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Santa Monica College Professors Accused of Creating Antisemitic Assignments

Ethnic Studies professor and Art History professor require students to promote notion that Israel is committing genocide

Alyssa Erdley | Santa Monica Oberserver | Jun 25, 2024

June 14, 2024 — Santa Monica College has received a legal complaint letter from nonpartisan education organization StandWithUS regarding two class assignments that they call bigoted, harassing, and ultimately illegal. StandWithUs supports Israel and fights antisemitism.

The assignments involved are:

(1) Professor Elias Serna's Ethnic Studies 1: Introduction to Ethnic Studies in which he asked, "What are your thoughts on the ongoing destruction and genocide by Israel in Palestine? What forms of protest have you witnessed or observed? What effect does protest have on the political situation in Gaza? What effect is it having on this generation?"

(2) Professor Ali Ahmadpour's Art History 11 asked students to consider what installation they would create as art director in an SMC encampment "to educate the community about the ongoing conflict in Gaza on the occupied Palestinian lands."

According to StandWithUs, the students who were given the assignments are so afraid of retaliation from SMC administration, faculty and other students that they have asked to remain anonymous. Students at SMC must maintain a high grade point average if they hope to transfer to a University of California campus to finish their bachelor's degrees.

Similar complaints were made against SMC in March, prompting SMC Superintendent/President Kathryn Jeffery to issue a statement supporting the academic freedom of professors to "determine the approach to a subject...without having their decisions subject to the veto of a department chair, dean, or other administrative officer." At the same time, she claimed to guarantee the students' right to be "shielded from prejudiced or capricious evaluation of their academic performance by instructors..."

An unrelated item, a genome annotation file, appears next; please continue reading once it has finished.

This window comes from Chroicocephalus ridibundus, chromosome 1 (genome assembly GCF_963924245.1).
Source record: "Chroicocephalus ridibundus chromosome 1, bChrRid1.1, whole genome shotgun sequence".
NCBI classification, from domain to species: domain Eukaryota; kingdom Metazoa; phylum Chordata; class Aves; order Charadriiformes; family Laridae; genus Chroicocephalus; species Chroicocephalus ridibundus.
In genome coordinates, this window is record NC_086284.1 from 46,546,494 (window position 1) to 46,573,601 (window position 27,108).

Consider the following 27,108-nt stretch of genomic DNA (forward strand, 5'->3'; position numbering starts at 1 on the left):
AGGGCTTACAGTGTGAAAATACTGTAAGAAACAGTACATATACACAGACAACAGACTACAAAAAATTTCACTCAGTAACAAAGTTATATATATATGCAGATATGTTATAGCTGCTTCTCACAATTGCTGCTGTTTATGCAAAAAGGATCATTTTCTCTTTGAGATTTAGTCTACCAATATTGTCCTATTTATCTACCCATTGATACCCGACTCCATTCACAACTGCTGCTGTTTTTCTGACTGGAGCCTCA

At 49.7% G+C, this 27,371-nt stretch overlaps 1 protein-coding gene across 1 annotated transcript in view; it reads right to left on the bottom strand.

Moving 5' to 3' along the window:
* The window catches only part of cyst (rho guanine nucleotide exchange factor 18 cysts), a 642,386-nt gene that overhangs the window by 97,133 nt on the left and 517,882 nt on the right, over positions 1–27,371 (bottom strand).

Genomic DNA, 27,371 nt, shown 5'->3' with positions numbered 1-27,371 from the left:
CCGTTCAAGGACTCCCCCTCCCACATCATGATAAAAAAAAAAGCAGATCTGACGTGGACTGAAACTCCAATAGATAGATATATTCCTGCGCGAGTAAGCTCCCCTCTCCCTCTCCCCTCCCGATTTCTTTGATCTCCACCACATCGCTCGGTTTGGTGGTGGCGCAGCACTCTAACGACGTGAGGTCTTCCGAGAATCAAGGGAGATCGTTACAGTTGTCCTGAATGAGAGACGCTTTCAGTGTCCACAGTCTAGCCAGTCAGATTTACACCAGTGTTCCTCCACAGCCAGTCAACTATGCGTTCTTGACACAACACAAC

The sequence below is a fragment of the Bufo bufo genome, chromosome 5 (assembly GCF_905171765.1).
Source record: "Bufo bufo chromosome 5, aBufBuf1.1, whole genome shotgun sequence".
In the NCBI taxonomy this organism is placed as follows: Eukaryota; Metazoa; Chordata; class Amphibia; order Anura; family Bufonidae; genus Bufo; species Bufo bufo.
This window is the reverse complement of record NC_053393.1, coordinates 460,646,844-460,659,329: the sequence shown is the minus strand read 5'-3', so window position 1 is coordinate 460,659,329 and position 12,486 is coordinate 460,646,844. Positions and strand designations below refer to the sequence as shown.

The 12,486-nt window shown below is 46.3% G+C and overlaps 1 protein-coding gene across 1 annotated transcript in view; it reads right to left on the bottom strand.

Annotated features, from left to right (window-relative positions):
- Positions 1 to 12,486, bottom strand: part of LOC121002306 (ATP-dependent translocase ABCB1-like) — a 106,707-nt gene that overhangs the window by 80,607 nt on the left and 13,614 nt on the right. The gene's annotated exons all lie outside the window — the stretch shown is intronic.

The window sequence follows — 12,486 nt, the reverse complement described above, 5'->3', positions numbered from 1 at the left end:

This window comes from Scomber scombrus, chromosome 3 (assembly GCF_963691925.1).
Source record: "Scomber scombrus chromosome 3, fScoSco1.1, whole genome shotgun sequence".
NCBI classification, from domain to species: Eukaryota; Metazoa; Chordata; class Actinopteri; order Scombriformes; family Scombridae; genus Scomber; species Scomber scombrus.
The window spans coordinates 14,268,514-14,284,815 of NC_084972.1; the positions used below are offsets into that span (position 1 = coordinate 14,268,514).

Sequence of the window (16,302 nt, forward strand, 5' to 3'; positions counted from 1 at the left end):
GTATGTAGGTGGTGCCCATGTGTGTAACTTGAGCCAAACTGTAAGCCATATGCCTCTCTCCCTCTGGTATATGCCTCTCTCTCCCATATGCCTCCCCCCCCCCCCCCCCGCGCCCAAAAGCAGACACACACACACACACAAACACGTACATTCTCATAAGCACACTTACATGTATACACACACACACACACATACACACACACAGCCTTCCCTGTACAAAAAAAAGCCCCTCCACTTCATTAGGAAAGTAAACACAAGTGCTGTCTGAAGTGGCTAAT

The Director of the StandWithUs Saidoff Legal Department, Yael Lerman, however, points out two problems with Jeffery's position: one practical and the other legal.

From a practical point of view, Jeffery's attempt to balance teacher and student rights "is a nearly (if not entirely) impossible feat." Students could obviously not turn in an assignment opposed to the teacher's viewpoint with any hope of receiving a good grade. And if the student challenged the grade, that would require a review by college administrators, peers of the professor who might very well share his bias. Such a review would also have a negative impact on how the student is perceived by other faculty going forward.

From a legal perspective, class assignments that assume facts not in existence (that Israel is committing genocide) shows inherent bias and, given the accusation - genocide - bullies and harasses students who may support Israel for reasons of ethnicity and national origin. This would violate Title VI of the Civil Rights Act.

"This is not a gray issue of academic freedom," Lerman said in an interview. "But a clearcut case of professors using their classroom for political indoctrination in a manner not protected by professional standards."

As of now, SMC has not responded to StandWithUs's demand for action on the biased class assignments. In December, Dr. Sion Roy, the President of the Board of Trustees of SMC, admitted that the school was under federal investigation for discrimination on campus. The incident underlying the investigation was a meeting of the student-run Inter-Club Council (ICC) in which students, amid a large quantity of openly antisemitic dialogue, disqualified the club Students Supporting Israel (SSI). Following an outcry by StandWithUS, Amcha Initiative and others, SMC administrators reversed the ICC's ruling and reinstated SSI as a recognized club.


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